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Creative Machines brings Interactive Experiences to Life

By Joseph O'Connell, Artist for Creative Machines
6 January 2023
5 min read
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Located on eight acres outside Tucson, Arizona, the Creative Machines workshop is hard to miss. The colorfully painted 77,000 sf workshop is devoted entirely to pushing the boundaries of art production, comprehensive design, and advanced interactive technology. Founded by Artistic Director and Principal Artist Joseph O’Connell in 1995, Creative Machines is one of the largest artist-run design and fabrication studios in the world. The imaginative work that Creative Machines dream up and bring to life is all about one thing: creating interactive experiences and permanent sculptural works of art for public spaces all around the world, including a growing number of hospitality venues.

 “What can art do anything for hospitality that other amenities cannot?”

Art contributes enormously to the cultural, aesthetic, and economic vitality of a place. Public art has long been a means to promote a community’s identity, but it goes much deeper than that. Large-scale sculptural artwork cultivates pride and a sense of belonging among residents and visitors while enhancing the quality of life for those who experience it daily. Investments in placemaking art have proven to raise the public profile of a city, hospitality setting or any other destination. Placemaking art serves communities and businesses in a variety of ways — bringing unique destinations to life, strengthening the characteristics of a location, and honoring local values and history. Creative Machines has a demonstrated ability to create buzzworthy artistic landmarks that aid in the overall recognition of place — they have achieved that and so much more for the clients and communities they serve with their art. 

“Do you have any examples of artpieces that took on a life of their own and contributed to the identity of a destination?”

Growing Home

When we installed Growing Home in downtown San Diego we didn’t realize how popular it would become. The day after we installed it, the property developer waved a copy of the local paper in my face “look at us here on the front page of the business section. I couldn’t have paid for this level of positive publicity.” The local community quickly adopted the sculpture as their own – taking and posting “shelfies” (ie. selfies in the shell). People started taking their wedding pictures in and around the shell, and the popularity grew virally. I’m not sure why, but at least five of our artpieces have become the site of weddings.

“How do you see large scale art evolving? What are we going to see next?”

In the long historical sense, I think we’re seeing a return to art that serves civic goals – and I don’t mean the expressed goals of any political party – but perennial goals like increasing community, honoring true heroes, and facilitating healing. In the immediate future, I see us finally getting interactivity right. By this I mean creating art experiences that are beautiful and generous even if nobody does anything, yet they invite deeper involvement if people want that. I’m working on a new series of dichroic sculptures for a hospitality district in Scottsdale. These sculptures are inarguably beautiful with richly saturated color that bathes its surroundings and changes as the sun moves through the sky and then again as artificial light sources turn on. No interaction is needed. But if someone wants to move them, we have figured out a way that people can spend a lot of time causing some of these sculptures to move in captivating ways that cast colored shadows all over their bodies. They provide beauty all the time, and interactivity if you want it. We don’t want anyone to feel pressured to interact, to put themselves out there.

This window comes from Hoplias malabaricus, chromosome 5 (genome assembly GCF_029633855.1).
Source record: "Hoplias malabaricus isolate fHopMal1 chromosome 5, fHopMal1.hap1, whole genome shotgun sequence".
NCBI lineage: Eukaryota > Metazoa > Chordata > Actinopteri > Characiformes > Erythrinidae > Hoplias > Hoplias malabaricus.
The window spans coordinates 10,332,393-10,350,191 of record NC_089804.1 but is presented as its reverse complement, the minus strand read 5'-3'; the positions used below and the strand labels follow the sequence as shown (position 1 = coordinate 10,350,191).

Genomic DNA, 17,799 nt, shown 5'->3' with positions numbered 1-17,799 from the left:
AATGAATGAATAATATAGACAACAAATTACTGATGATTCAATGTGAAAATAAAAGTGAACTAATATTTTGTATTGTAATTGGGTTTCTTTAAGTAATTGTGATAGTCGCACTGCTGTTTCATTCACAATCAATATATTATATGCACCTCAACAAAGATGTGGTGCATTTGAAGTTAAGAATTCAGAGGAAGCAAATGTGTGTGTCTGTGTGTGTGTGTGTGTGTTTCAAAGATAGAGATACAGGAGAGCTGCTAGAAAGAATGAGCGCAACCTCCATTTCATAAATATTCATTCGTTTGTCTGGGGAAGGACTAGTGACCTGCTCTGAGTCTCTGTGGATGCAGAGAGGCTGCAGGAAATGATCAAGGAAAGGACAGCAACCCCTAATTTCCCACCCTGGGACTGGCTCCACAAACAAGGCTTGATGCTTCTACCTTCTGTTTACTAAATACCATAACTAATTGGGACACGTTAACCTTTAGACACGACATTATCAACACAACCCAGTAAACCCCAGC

Another thing I see on the horizon is art for wilderness destinations on the edges of cities or far removed. Some of the first structures that humans built were elaborate sculptural installations for ceremonies, astronomical observations, games, and festivals; these precede structures of fortification and accumulation. I have been designing a series of sculptures to enhance hospitality destinations that are in remote areas – solar/stellar observatories, music spaces, sculptural animals to spend the night in, a walk-through color-changing sundial, and other sculptural amenities for the edge of wilderness.

“In concrete terms, where would you install the art in a hospitality destination?”

The art is there to serve a function, while looking like its minding its own business. For the Four Seasons Abu Dhabi, we put a large sculpture at the main entrance. Because they receive many international groups, we built an easy-to-use touchscreen at the front desk that allowed staff to adjust the programmable lighting in the sculpture to match the color of national flags or sports teams. We also put projecting sculptures at a pedestrian entrance and in a garden, as well as smaller pieces on a terrace where people sit by the water and spend more time. We calibrate the level of engagement for whether the sculpture is in a high-traffic zone or whether it is off the beaten path.

The Ben West Palm

For The Ben in West Palm Beach, we put a series of colored glass sculptures in a location where wedding parties like to take photos. For a new property north of Miami, we are making a large walk-through color-changing sundial – large enough to entice people from a distance, but with enough compelling experiences to make it worth their while once they get there, and lots of opportunities for posing and photographs. And finally, for remote areas we’re starting to work on large sculptures where special groups can spend the entire night experiencing the stars from within an all-encompassing sculpture.

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